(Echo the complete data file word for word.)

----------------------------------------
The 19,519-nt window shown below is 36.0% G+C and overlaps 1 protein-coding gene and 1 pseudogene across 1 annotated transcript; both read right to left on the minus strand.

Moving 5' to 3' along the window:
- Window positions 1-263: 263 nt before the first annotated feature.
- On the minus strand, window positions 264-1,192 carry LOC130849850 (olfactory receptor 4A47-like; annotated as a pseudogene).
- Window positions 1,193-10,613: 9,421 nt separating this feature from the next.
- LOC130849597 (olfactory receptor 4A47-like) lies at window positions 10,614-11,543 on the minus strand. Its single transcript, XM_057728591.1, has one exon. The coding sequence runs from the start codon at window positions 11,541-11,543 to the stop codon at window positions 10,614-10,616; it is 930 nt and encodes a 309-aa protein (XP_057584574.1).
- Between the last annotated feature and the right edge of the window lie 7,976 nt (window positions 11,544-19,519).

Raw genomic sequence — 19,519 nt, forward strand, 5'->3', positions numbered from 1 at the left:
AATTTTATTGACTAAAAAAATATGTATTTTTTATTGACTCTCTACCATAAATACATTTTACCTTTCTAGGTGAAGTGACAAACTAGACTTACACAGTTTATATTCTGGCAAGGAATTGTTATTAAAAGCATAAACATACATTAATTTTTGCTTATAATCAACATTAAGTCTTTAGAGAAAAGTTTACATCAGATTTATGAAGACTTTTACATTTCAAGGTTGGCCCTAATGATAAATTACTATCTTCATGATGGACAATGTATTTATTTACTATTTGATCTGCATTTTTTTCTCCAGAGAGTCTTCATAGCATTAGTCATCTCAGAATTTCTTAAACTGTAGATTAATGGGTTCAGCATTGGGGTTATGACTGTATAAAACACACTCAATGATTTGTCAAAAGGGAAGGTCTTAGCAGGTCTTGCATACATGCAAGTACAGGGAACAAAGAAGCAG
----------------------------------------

The 19,519-nt window shown below is 36.0% G+C and overlaps 1 protein-coding gene and 1 pseudogene across 1 annotated transcript; both read right to left on the minus strand.

Moving 5' to 3' along the window:
- Window positions 1-263: 263 nt before the first annotated feature.
- On the minus strand, window positions 264-1,192 carry LOC130849850 (olfactory receptor 4A47-like; annotated as a pseudogene).
- Window positions 1,193-10,613: 9,421 nt separating this feature from the next.
- LOC130849597 (olfactory receptor 4A47-like) lies at window positions 10,614-11,543 on the minus strand. Its single transcript, XM_057728591.1, has one exon. The coding sequence runs from the start codon at window positions 11,541-11,543 to the stop codon at window positions 10,614-10,616; it is 930 nt and encodes a 309-aa protein (XP_057584574.1).
- Between the last annotated feature and the right edge of the window lie 7,976 nt (window positions 11,544-19,519).

Raw genomic sequence — 19,519 nt, forward strand, 5'->3', positions numbered from 1 at the left:
AATTTTATTGACTAAAAAAATATGTATTTTTTATTGACTCTCTACCATAAATACATTTTACCTTTCTAGGTGAAGTGACAAACTAGACTTACACAGTTTATATTCTGGCAAGGAATTGTTATTAAAAGCATAAACATACATTAATTTTTGCTTATAATCAACATTAAGTCTTTAGAGAAAAGTTTACATCAGATTTATGAAGACTTTTACATTTCAAGGTTGGCCCTAATGATAAATTACTATCTTCATGATGGACAATGTATTTATTTACTATTTGATCTGCATTTTTTTCTCCAGAGAGTCTTCATAGCATTAGTCATCTCAGAATTTCTTAAACTGTAGATTAATGGGTTCAGCATTGGGGTTATGACTGTATAAAACACACTCAATGATTTGTCAAAAGGGAAGGTCTTAGCAGGTCTTGCATACATGCAAGTACAGGGAACAAAGAAGCAG